Intoeing

Guest Authored By Shaun Tu, PT, DPT

“Why does my child walk funny?” In-toeing and out-toeing are two visible musculoskeletal conditions in children that are often a cause for concern to parents, family members, and teachers. While the concern is always well meaning, these conditions are usually part of the spectrum of typical musculoskeletal development. In almost all cases, interventions such as orthotic shoes, casting, and bracing are unnecessary because the child’s position would have corrected spontaneously as they developed and these conditions rarely persist into adolescence.

The causes of in-toeing vary. Here are some of the key physical characteristics physical therapists will assess before developing a plan of care for a child with one of these conditions. 

  • Femoral anteversion is defined as when the head of the femur (the part that forms the joint with the hip acetabulum) is anterior to the frontal plane. In other words, when the head of the femur is “rotated” such that the shaft of the femur points inward. Many types of interventions have been used in an attempt to correct femoral anteversion (braces, twister cables, shoe modifications, orthotic devices) but none have proven to be effective. Children who have femoral anteversion will also tend to favor W-siting position. Most cases of excessive femoral anteversion resolve by 8 years old, but if significant anteversion still presents at age 10 to 14, discussing the cost-benefit ratio of elective surgery with a pediatric orthopedic surgeon may be worthwhile.
  • Tibial torsion is the degree of rotation of the tibia (shin bone) relative to the knee or ankle. When it presents as internal tibial torsion (ITT), this can also result in in-toeing. Two schools of thought exist in whether to intervene. On one hand, many orthopedists believe ITT does not warrant intervention because only a very small percentage of children do not improve as they age, and those with severe deficits can receive surgery. Another school of thought advocates intervention with splints or other devices to correct the rotation of the bone over time, starting at a young age. If you wish to learn more, speak with an pediatric orthopedist for more information about which approach may be best for your child.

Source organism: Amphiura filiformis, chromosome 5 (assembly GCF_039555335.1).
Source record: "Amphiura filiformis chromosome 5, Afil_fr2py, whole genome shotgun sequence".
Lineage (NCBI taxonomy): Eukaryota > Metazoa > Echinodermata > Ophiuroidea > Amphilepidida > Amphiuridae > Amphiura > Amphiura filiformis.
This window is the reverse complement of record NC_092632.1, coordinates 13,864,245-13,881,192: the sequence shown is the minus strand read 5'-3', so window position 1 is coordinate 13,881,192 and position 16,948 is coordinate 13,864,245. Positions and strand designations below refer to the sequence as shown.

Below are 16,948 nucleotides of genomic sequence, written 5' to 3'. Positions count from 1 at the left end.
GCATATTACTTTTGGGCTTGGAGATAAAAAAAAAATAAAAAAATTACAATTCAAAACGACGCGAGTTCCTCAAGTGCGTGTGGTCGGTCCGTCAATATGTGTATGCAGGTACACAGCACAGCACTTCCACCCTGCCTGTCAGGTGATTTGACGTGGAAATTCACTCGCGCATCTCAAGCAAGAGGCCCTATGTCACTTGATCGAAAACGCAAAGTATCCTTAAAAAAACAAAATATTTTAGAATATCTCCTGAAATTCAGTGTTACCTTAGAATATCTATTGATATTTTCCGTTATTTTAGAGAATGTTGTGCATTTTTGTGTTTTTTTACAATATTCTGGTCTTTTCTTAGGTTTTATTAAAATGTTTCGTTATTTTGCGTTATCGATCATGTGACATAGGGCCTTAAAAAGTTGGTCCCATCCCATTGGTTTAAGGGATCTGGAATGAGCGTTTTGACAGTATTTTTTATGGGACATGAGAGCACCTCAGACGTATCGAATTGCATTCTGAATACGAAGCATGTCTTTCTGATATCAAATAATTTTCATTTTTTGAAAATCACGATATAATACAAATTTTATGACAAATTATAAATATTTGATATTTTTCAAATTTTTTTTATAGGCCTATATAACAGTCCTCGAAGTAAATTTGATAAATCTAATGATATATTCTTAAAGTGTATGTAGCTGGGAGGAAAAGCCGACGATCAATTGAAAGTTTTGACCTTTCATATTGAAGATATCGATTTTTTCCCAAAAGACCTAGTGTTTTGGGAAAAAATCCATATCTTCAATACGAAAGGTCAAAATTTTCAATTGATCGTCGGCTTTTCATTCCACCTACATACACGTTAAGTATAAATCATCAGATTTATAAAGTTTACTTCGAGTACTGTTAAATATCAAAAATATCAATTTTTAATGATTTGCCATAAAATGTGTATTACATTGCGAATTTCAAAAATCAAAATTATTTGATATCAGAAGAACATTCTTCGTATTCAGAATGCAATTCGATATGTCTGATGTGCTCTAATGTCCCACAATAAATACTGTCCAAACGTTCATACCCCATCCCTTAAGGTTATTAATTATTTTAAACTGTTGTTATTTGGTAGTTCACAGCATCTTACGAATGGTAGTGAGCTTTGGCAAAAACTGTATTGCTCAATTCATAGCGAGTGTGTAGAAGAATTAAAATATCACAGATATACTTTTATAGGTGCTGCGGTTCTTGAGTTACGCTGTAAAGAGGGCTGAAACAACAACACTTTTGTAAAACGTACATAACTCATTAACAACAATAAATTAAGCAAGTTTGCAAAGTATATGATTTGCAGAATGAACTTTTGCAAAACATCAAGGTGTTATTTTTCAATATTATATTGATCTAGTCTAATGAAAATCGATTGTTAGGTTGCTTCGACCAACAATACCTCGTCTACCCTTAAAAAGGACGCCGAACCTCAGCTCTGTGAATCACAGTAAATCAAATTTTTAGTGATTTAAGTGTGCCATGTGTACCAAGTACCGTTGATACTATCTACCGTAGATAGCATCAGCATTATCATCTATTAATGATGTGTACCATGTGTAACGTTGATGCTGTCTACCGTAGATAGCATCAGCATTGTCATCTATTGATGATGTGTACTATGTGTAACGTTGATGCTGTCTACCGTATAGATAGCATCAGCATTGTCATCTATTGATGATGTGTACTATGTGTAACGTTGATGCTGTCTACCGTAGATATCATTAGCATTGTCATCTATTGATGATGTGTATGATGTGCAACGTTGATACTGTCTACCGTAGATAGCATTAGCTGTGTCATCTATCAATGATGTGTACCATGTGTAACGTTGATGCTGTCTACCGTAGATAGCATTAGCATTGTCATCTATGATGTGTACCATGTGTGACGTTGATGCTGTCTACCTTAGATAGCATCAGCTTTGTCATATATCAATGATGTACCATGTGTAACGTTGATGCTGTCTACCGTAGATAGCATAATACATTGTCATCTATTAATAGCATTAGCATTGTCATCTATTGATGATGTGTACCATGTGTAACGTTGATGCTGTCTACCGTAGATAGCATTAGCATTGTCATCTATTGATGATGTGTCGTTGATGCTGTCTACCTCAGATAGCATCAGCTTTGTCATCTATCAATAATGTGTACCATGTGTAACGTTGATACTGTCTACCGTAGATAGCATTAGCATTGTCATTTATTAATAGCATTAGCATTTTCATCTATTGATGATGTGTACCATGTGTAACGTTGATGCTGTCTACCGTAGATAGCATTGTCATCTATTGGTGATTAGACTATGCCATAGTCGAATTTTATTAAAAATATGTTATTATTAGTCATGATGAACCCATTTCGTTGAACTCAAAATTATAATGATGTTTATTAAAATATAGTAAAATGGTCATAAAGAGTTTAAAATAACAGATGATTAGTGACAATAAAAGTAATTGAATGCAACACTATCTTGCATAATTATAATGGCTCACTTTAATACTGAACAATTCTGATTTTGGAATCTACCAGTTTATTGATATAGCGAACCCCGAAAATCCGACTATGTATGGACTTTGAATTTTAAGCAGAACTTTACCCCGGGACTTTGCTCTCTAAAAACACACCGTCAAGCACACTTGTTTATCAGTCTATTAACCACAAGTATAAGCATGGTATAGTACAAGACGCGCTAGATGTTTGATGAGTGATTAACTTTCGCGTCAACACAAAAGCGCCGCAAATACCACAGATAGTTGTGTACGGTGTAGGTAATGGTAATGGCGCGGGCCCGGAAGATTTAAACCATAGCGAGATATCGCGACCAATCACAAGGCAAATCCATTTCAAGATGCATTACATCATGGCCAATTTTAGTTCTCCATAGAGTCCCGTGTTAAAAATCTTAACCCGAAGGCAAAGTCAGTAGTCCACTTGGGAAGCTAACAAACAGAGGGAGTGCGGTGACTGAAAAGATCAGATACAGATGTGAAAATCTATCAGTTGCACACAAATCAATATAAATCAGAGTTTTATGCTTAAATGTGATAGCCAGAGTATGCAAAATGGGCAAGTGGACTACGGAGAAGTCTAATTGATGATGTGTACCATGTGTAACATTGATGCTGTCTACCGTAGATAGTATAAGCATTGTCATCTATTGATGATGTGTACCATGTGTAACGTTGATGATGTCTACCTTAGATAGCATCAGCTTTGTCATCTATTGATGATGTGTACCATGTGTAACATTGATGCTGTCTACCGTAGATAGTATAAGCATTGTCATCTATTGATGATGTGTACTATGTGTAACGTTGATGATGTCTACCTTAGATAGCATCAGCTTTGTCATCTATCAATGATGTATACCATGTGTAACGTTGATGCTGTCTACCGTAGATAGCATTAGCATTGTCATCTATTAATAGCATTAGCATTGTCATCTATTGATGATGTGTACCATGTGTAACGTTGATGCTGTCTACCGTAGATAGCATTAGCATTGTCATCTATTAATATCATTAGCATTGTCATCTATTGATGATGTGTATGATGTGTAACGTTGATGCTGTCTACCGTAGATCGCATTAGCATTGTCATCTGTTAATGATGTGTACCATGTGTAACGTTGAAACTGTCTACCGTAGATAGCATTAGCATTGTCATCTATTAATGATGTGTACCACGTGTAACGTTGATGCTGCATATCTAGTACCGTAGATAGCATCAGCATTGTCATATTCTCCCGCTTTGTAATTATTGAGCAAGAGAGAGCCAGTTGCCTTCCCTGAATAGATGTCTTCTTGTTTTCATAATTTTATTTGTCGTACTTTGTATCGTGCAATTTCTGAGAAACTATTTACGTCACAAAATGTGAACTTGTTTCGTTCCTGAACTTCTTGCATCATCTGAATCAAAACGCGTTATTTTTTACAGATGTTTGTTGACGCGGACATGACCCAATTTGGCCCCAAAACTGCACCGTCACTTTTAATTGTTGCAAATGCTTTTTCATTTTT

• Metatarsus adductus (MTA) presents as shifted bones of the forefoot, resulting in feet that point together at the big toe. It is one of the most commonly seen positional conditions in infants, occurring in 1 per 1000 live births. MTA also usually corrects spontaneously and intervention is rarely required for mild cases. Moderate cases may benefit from stretching exercises and corrective shoes. For severe cases, surgery may be important in preventing further problems as the child becomes an adult, as they carry an increased risk of stress fractures. Speak to a physical therapist or orthopedist to learn more about what course of action to take.  

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